October 31, 2016

Super Simple Macaroon Tarts

BERKELEY, CALIF - NOV 2014: Macaroon Custard Tarts. For Jessica Goldman Foung cookbook. PHOTO BY JOHN LEE

Now that Halloween has come and gone, it’s time to focus on the next big event in the this holiday marathon: THANKSGIVING.

A time when we come together with friends and family to loosen our pants and indulge on all the sweet and savory recipes we love, brimming with tradition and childhood memories. As well as lots and lots and lots of sodium.

But before you toss Grandma’s casserole in the trash forever, take a breath. And then take a look around your kitchen and grocery store. Because there are plenty of food swaps and ingredient tricks that will help kick the sodium down a notch (or two) while keeping your favorite dishes on the table.

And we’re going to cover ALL OF THEM in the coming months.

To start, let’s go to the end. Specifically, dessert. When we either grow an extra stomach or channel our inner competitive eater, and stuff a a slice or three of pie into an already full pouch. It’s an act of ambition and determination. But that’s not the issue here. It’s the sodium in the crust; which if you buy pre-made will generally land you around 130mg of sodium per 25-ish gram serving for a graham cracker crust, and around 200mg sodium per serving for a dry mix. If you make it yourself, graham crackers still mean over 380mg sodium per 1 cup, crushed. And if you’re like me, the kind of dough you make from scratch (even WITH low-so baking powder and baking soda), requires time and measured ingredients. Which I don’t have or do during holidays.

So take it from this lazy low-sodium cook, and this year, replace the high sodium crust with these super easy macaroon tarts. It alls begins with a very basic macaroon cookie, which only requires three things: Shredded coconut, egg whites, and vanilla for flavor. Of course, you can get crazy and add cardamom or chai tea, but that’s up to you.

Next, you make the cookie, which only requires one thing: Your hands. You can go the simple route and just form a round mini-tart-sized blob. Bake halfway and then carefully (cause it’s hot, duh), use your thumb to actually form an indent for pie filling. Next option, actually use your fingers to mold a tart shape crust when it is still in its uncooked form. Or, use a muffin tin with greased silicone liners or metal tartlet pans and fill with the macaroon mixture, pressing into the bottom and sides to form the tart crusts, baking as directed. It’s your call. They all work.

As for filling, this recipe is for a lemon custard. But this Thanksgiving, you can also skip the custard and fill the tart shells with whatever pumpkin pie filling you love or are already making for other guests. Then, top with whipped cream and sprinkle of cinnamon or a few pomegranate seeds for color. Or, better yet, make this simple chocolate sweet potato frosting. Mix in 1 teaspoon or two of pumpkin pie spice (until it tastes right). Fill the tart shells with the frosting and top with whipped cream.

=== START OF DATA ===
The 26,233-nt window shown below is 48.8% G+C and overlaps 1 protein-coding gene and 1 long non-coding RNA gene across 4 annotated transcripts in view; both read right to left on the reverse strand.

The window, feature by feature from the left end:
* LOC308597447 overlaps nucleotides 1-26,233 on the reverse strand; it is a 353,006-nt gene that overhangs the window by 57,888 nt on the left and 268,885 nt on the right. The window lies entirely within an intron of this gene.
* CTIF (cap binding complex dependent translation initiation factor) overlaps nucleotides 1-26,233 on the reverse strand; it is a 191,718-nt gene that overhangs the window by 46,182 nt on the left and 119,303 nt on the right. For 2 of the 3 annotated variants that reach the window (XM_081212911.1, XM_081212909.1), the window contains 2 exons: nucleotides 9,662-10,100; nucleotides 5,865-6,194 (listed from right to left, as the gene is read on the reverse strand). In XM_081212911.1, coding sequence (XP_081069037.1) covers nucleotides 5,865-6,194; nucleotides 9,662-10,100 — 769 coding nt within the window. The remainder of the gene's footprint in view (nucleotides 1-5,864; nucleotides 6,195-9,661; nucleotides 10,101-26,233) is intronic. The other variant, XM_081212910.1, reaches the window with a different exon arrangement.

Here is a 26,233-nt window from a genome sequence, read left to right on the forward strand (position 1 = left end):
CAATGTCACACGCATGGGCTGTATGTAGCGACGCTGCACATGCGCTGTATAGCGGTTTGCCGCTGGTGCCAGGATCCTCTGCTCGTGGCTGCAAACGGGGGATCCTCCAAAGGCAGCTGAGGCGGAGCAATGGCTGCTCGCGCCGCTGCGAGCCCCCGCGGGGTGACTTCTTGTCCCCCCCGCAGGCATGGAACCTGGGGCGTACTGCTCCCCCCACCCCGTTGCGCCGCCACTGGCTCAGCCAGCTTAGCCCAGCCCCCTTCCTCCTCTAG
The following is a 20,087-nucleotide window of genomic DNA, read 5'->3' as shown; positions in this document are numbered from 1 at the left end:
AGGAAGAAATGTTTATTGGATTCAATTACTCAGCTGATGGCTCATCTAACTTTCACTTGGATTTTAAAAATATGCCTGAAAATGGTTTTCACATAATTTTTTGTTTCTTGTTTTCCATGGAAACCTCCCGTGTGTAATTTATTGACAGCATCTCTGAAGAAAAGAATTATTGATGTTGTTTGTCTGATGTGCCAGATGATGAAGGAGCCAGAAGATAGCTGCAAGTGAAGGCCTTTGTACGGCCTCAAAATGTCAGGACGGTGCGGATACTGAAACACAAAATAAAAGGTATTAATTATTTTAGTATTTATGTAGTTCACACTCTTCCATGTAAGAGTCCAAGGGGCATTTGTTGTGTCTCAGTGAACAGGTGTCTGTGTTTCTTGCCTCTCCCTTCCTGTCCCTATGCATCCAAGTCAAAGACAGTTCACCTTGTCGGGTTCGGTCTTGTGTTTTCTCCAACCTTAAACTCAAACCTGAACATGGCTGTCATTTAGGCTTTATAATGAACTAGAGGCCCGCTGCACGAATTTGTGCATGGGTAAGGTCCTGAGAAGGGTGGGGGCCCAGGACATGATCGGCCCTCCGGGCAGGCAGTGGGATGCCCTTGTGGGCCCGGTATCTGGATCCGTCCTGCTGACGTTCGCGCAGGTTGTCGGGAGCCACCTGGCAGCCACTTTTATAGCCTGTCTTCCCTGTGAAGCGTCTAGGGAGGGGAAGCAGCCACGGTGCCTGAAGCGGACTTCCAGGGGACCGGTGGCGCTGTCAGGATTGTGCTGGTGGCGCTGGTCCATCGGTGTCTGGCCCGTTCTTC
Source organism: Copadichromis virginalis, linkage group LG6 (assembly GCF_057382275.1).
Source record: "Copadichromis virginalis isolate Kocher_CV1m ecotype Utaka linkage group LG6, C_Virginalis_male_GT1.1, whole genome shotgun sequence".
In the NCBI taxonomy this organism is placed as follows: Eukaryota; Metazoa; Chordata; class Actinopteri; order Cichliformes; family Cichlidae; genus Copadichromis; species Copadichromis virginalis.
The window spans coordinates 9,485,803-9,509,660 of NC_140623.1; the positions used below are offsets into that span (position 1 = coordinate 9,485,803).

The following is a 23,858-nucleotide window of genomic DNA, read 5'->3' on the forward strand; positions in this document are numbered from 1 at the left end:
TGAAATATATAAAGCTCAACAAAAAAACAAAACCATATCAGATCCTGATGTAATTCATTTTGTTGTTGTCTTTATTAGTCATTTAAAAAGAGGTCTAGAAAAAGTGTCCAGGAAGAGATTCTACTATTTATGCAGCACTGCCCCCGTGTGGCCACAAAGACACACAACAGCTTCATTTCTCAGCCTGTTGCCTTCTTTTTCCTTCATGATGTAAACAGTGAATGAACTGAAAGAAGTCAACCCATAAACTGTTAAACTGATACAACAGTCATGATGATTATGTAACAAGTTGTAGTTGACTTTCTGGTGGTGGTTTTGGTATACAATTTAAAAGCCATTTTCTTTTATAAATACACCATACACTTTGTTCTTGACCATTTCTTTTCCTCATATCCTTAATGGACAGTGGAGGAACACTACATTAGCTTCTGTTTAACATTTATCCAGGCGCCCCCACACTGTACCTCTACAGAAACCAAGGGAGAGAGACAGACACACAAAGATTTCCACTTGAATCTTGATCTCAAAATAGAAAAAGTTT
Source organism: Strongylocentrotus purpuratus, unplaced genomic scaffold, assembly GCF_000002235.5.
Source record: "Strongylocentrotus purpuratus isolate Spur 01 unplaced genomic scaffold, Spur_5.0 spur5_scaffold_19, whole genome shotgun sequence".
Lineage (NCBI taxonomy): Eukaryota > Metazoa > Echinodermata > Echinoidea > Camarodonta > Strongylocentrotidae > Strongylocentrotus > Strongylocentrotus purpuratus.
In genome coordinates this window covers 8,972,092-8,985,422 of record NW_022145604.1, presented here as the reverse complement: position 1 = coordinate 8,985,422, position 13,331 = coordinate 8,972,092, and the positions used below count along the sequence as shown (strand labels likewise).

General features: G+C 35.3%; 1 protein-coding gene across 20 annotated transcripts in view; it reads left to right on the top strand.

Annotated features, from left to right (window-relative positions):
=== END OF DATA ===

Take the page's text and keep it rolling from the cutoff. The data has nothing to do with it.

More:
BERKELEY, CALIF - NOV 2014: Macaroon Custard Tarts. For Jessica Goldman Foung cookbook. PHOTO BY JOHN LEE BERKELEY, CALIF – NOV 2014: Macaroon Custard Tarts. For Jessica Goldman Foung cookbook. PHOTO BY JOHN LEE



  • 3 eggs, separated, at room temperature
  • 1 cup [200 g] granulated sugar 1/2 tsp vanilla extract
  • 3 1/2 cups [350 g] unsweetened finely shredded coconut
  • Zest of 3 limes, plus 1/4 cup [60 ml] lime juice
  • 2 Tbsp cornstarch
  • 3/4 cup [180 ml] cold water
  • 1/2 cup [60 g] fresh raspberries
  • Powdered sugar for sprinkling


Preheat the oven to 325°F [165°C]. Line a baking pan with parchment paper.

In a medium bowl, whisk the egg whites, 1/2 cup [100 g] of the granulated sugar, and the vanilla together with a fork. Fold in the shredded coconut and all of the lime zest. Make 20 mounds of the macaroon mixture, about 11/2 Tbsp each, and place in the prepared baking pan. Wet your hands slightly and use your fingers to create 2-in [5-cm] tart shapes by making a deep indent in the center and high sides. Bake until the edges of the tart shells become golden in color, 18 to 20 minutes. Remove to a wire rack to cool. Leave the oven on.

Meanwhile, in a medium heavy-bottomed saucepan, whisk the remaining 1/2 cup [100 g] granulated sugar and the cornstarch. Gradually whisk in the cold water. Whisk the egg yolks in a small bowl, and whisk into the mixture in the pan. Over medium heat, whisk the water-egg mixture constantly while bringing it to a boil, 2 to 3 minutes. After the custard is thick and boiling, continue to cook for about 30 seconds, whisking constantly. Remove from the heat and whisk in the lime juice.

Spoon the lime custard into the center of each tart and up to the brim, about 1 Tbsp per tart, leaving the tarts on the pan. Bake until the custard has set, 10 to 12 minutes. Let the tarts cool for a few minutes in the baking pan before moving to a cooling rack. Top the custard-filled tarts with fresh raspberries and a sprinkle of powdered sugar to serve.

Other Variations & Short Cuts: Need a short cut? Skip the custard, and mix orange marmalade with whipped cream. Fill the macaroon crusts with the orange cream once they’re fully baked and cooled. Didn’t use all that custard? Mix it with berries and whipped cream for tomorrow’s dessert, or into your morning yogurt or oatmeal for a decadent breakfast treat.

health and fitness January 4, 2017 at 6:14 am

Even holidays are gone, these tarts can still be perfect in every weather and occasions. The sweet and crust will surely make us feel relieved.

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